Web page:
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ARTICLE |

The Changing Patient-Doctor Relationship.

William B. Bean, M.D.
AMA Arch Intern Med. 1958;101(6):1176. doi:10.1001/archinte.1958.00260180166027.
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ABSTRACT

Feeling as I do that communication via the written word is deteriorating in medicine and that we frequently have the deterioration before our eyes in undergraduate medical students, I see some of the reasons for the criticism that the modern physician is unable or unwilling to communicate with patients and their relatives in ordinary terms which they can understand. They sense that he is aloof. Sometimes he is aloof. Part of this, no doubt, results from the attitude of his teachers. Part comes from the natural difficulty of communicating ideas.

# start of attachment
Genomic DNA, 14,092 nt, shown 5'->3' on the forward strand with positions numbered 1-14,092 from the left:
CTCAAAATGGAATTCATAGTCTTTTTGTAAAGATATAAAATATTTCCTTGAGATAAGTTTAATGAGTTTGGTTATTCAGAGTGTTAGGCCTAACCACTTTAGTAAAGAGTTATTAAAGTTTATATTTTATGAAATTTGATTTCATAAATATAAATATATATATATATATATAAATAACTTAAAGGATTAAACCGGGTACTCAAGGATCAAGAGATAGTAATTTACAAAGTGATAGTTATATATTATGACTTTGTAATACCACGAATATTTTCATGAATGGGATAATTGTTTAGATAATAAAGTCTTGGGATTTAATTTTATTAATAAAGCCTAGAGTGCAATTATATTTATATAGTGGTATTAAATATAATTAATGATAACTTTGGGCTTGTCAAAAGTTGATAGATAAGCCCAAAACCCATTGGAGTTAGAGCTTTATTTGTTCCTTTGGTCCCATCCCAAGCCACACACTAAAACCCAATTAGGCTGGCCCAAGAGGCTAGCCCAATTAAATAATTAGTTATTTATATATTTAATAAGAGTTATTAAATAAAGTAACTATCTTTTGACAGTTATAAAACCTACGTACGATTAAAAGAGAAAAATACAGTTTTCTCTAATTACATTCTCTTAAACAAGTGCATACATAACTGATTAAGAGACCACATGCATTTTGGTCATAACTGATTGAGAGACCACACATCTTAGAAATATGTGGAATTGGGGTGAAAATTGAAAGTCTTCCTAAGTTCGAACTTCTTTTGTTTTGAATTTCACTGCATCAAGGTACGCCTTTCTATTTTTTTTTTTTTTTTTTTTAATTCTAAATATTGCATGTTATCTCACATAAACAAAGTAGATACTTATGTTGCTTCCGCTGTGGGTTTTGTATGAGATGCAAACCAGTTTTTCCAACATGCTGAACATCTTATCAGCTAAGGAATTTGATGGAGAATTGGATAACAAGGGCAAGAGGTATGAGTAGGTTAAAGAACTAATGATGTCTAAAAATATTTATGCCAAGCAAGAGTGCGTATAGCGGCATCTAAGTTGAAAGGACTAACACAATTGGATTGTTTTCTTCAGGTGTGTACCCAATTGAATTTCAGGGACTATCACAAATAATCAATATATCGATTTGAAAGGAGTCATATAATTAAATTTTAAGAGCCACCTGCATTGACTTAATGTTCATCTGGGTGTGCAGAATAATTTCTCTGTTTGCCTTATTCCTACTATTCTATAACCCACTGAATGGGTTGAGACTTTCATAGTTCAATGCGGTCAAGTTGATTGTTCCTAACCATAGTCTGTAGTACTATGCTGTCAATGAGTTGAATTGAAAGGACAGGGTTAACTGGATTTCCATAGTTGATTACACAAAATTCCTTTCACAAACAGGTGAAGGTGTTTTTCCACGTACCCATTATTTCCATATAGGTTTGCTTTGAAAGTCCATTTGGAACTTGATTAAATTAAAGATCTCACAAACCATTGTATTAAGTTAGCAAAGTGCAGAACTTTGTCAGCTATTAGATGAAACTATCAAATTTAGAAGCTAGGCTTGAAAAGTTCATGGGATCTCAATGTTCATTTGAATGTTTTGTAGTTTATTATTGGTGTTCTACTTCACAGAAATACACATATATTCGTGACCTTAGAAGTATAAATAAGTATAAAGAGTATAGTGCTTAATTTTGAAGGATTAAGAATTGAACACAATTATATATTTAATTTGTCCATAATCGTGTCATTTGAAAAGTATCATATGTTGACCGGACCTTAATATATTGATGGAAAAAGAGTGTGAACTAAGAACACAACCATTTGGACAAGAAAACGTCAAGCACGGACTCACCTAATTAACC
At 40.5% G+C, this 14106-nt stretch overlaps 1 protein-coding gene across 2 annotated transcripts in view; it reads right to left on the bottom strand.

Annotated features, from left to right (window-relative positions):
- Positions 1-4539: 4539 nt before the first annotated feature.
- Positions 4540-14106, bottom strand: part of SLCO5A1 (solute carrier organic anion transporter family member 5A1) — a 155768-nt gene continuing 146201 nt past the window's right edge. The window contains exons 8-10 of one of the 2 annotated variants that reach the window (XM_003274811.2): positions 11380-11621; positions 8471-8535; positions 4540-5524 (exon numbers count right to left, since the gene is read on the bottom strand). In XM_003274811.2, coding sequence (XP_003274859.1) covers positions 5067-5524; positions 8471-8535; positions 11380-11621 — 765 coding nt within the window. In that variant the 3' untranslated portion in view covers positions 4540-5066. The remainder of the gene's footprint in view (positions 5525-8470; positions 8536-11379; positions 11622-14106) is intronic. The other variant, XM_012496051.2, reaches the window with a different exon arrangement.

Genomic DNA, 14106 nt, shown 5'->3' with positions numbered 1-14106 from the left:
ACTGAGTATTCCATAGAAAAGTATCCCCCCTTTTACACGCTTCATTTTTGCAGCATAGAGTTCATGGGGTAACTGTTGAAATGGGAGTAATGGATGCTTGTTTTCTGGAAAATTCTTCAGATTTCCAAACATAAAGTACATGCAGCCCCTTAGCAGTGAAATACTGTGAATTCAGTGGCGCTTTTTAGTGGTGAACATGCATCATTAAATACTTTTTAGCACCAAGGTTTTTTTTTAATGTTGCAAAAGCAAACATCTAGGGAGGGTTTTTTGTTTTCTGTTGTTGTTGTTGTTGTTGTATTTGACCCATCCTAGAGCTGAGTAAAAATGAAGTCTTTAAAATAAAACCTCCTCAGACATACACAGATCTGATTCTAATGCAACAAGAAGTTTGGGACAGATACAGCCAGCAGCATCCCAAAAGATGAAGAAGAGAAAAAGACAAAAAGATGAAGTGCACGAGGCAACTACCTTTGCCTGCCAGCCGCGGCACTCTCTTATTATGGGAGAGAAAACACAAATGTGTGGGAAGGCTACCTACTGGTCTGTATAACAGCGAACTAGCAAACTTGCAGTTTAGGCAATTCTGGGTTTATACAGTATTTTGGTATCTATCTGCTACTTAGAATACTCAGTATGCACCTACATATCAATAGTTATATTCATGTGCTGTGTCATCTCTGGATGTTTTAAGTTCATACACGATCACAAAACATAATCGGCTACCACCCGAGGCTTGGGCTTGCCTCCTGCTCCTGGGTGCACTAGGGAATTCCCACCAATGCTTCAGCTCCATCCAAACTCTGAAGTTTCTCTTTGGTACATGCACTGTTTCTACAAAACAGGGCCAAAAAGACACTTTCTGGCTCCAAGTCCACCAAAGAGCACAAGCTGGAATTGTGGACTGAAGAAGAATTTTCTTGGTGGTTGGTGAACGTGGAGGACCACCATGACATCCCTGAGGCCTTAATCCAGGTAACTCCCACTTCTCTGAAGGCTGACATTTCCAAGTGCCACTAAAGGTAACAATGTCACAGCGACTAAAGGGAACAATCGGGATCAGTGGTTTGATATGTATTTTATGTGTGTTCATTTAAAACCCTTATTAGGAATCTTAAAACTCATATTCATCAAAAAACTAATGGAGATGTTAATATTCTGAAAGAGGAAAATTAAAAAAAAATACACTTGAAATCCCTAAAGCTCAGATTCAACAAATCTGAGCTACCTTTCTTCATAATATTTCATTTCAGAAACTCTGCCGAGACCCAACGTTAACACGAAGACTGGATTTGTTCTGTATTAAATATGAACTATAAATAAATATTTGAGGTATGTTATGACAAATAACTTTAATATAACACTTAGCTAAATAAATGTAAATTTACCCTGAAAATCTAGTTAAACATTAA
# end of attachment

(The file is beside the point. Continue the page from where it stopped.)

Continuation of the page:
The upshot is a considerable clamor against doctors in the lay press, in letters to the editor, and as one meets people. In everyday discussions, our friends are more than willing to issue complaints. Laymen who read Dr. Vorhaus' book on "The Changing Patient-Doctor Relationship" would gain insights to dispel some of their preconceptions and misconceptions. While a detailed study

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The American Medical Association is accredited by the Accreditation Council for Continuing Medical Education to provide continuing medical education for physicians. The AMA designates this journal-based CME activity for a maximum of 1 AMA PRA Category 1 CreditTM per course. Physicians should claim only the credit commensurate with the extent of their participation in the activity. Physicians who complete the CME course and score at least 80% correct on the quiz are eligible for AMA PRA Category 1 CreditTM.
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